Features | February 23, 2023
Remote Work: Bringing Opportunity to People With Disabilities
By Alyssa Alford
It’s no surprise remote work has been on the rise in the U.S. since COVID-19 struck in 2020, and its continued adoption suggests going remote is a highly valuable and necessary change of pace.
Implementing remote options for work has yielded numerous benefits, including increased productivity, broader hiring pools and the promotion of employee well-being through improved work/life flexibility. Going remote has also increased the volume of accessible work options, which can provide greater opportunities for people with disabilities looking to step into the work force.
What Are the Benefits?
Although many workplaces have been built or modified to meet the American with Disabilities Act (ADA), most still fall short of accessibility. Cramped doorways, cubicles and lack of ramps or elevators to accommodate wheelchairs or walking assistance devices can be inconvenient — or worse, dangerous in emergencies. When working from home, employees can set up spaces to suit their needs.
Commuting can also be difficult for those with disabilities, and remote work eliminates this stressor. Paying for transportation can be costly over time, especially if an employee is far from the office. In the long run, the lack of a commute can reduce a great deal of time, money and energy spent.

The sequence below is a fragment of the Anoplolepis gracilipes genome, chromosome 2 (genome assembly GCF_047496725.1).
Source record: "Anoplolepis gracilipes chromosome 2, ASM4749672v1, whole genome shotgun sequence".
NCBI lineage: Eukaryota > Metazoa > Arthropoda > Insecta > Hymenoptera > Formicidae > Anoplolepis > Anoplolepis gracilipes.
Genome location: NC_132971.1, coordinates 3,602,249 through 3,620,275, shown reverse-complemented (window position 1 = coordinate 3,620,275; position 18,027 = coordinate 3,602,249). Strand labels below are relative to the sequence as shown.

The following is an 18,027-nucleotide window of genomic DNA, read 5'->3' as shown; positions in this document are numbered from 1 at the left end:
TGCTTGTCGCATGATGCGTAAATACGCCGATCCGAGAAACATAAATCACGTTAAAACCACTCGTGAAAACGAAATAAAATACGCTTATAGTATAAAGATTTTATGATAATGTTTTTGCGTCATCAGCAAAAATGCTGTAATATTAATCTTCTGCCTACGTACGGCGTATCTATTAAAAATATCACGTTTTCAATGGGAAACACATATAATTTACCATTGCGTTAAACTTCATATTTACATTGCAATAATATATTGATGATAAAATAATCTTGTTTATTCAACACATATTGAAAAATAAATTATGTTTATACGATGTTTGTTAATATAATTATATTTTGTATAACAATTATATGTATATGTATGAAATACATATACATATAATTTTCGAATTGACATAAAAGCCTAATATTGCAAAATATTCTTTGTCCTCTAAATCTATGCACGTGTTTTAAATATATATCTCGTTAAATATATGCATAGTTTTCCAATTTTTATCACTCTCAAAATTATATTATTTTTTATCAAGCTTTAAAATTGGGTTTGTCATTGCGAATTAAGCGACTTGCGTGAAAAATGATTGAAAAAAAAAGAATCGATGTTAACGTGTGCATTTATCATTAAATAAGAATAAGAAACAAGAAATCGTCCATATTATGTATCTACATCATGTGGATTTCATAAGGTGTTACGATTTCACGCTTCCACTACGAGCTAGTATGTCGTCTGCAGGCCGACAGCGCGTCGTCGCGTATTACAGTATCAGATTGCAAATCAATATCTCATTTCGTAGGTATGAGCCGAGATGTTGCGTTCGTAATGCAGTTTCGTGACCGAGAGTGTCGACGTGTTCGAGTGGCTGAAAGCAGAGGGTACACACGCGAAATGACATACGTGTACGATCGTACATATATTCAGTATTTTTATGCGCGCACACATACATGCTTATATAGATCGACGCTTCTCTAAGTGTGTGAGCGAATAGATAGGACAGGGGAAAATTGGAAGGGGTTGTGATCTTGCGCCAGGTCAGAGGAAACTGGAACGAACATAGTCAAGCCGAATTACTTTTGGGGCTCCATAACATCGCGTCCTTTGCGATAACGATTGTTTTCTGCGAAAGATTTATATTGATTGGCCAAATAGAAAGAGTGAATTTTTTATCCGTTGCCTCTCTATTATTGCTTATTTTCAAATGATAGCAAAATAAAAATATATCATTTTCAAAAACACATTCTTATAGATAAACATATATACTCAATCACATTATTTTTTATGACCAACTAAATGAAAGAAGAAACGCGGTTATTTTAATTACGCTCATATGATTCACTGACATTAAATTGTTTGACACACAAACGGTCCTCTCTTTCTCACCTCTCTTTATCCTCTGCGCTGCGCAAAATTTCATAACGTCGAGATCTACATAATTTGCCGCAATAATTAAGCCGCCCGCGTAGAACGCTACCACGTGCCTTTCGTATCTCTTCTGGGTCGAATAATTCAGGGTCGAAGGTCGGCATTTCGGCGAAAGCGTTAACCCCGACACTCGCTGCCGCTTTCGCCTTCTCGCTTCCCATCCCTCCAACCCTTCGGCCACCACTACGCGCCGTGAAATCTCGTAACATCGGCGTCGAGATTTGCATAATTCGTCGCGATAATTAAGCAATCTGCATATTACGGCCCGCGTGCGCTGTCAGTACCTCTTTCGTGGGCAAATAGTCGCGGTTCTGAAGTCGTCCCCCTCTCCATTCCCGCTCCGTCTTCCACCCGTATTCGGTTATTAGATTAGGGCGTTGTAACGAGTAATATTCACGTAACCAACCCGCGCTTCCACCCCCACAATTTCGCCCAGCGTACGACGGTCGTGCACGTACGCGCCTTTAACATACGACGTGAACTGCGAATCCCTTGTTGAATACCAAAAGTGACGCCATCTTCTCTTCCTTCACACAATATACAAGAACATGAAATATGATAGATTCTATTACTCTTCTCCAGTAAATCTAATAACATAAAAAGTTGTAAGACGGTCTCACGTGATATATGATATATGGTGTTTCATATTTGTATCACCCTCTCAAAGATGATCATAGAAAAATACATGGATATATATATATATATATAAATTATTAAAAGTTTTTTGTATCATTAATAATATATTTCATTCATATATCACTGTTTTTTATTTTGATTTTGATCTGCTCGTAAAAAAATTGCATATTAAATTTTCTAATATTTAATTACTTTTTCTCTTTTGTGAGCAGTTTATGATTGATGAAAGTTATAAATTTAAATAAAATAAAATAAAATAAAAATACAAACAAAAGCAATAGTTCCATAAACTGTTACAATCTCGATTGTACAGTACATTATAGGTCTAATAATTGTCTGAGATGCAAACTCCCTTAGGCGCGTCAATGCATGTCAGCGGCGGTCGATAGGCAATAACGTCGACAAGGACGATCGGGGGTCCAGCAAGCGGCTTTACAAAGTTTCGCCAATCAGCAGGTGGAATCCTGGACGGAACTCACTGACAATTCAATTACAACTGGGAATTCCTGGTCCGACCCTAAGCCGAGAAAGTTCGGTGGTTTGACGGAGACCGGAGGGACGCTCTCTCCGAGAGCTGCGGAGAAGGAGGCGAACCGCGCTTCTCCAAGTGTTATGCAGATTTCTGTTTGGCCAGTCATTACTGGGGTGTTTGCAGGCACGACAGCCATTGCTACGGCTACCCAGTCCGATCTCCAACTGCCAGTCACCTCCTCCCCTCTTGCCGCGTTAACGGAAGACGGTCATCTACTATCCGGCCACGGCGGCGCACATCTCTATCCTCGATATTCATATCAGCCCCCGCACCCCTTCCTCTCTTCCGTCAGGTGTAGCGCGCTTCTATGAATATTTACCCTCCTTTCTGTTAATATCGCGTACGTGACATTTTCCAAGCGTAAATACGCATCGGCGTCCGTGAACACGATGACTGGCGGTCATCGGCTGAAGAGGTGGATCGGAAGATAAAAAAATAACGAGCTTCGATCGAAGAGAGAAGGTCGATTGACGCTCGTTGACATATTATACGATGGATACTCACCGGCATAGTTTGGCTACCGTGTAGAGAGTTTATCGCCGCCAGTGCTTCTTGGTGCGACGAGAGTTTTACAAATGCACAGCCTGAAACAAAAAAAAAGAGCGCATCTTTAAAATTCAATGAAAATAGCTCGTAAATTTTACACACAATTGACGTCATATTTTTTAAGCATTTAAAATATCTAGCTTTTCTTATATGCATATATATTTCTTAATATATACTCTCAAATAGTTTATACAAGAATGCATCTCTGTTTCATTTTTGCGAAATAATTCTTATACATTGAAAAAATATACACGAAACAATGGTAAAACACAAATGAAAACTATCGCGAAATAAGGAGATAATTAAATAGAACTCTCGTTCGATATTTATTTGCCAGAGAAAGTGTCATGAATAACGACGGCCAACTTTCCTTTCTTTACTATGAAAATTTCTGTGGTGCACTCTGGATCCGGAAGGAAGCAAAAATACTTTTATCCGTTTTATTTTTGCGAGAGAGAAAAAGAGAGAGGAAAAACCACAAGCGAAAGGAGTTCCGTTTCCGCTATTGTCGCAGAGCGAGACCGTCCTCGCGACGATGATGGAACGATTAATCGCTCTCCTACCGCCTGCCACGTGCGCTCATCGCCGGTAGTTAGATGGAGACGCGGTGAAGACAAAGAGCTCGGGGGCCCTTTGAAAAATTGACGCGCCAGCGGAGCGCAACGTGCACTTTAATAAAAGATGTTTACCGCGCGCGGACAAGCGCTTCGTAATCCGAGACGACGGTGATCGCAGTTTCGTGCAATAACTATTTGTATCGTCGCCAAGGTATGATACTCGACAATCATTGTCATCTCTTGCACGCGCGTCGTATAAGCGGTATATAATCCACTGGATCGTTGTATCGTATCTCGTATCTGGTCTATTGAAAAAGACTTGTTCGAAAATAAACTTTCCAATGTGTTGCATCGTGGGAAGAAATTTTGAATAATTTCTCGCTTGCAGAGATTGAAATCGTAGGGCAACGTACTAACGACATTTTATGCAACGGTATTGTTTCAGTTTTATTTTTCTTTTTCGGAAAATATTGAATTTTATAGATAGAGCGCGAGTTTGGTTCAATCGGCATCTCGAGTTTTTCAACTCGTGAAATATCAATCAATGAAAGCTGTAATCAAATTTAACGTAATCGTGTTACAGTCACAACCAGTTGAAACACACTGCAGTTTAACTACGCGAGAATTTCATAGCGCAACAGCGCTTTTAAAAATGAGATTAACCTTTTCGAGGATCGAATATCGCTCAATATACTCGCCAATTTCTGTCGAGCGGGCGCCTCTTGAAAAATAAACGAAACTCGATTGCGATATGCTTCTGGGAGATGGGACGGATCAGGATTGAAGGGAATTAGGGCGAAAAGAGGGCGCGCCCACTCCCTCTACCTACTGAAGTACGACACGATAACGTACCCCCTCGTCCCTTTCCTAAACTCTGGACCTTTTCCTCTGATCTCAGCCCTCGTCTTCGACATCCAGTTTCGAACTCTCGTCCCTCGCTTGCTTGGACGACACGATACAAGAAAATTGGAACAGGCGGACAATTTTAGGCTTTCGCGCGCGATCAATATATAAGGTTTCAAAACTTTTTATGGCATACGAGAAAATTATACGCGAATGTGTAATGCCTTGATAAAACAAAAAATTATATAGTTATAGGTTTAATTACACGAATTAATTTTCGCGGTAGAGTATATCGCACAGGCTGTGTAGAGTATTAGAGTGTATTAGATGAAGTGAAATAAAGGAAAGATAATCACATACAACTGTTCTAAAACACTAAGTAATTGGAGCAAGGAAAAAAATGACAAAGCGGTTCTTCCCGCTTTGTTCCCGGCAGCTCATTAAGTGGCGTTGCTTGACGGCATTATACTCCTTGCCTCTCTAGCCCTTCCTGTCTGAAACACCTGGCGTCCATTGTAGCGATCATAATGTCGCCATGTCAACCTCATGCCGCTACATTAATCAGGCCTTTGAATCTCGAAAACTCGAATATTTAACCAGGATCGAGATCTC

For some, teleworking can relieve stressors such as overstimulation, distractions and anxieties. Having control over your routine and surroundings may provide for a more comfortable and productive state of mind. This can be beneficial to neurodivergent workers or those with learning or cognitive disabilities.
The Future of Remote Work for People With Disabilities
In the past, teleworking jobs have been scarce, which created a barrier for some. One solution has been self-employment, which allows workers to have more control over their workday and environment. As of 2022, 50% of small businesses are run from home, with 9.6% of workers with disabilities being self-employed (compared to only 6.4% of people without disabilities), according to the Bureau of Labor Statistics.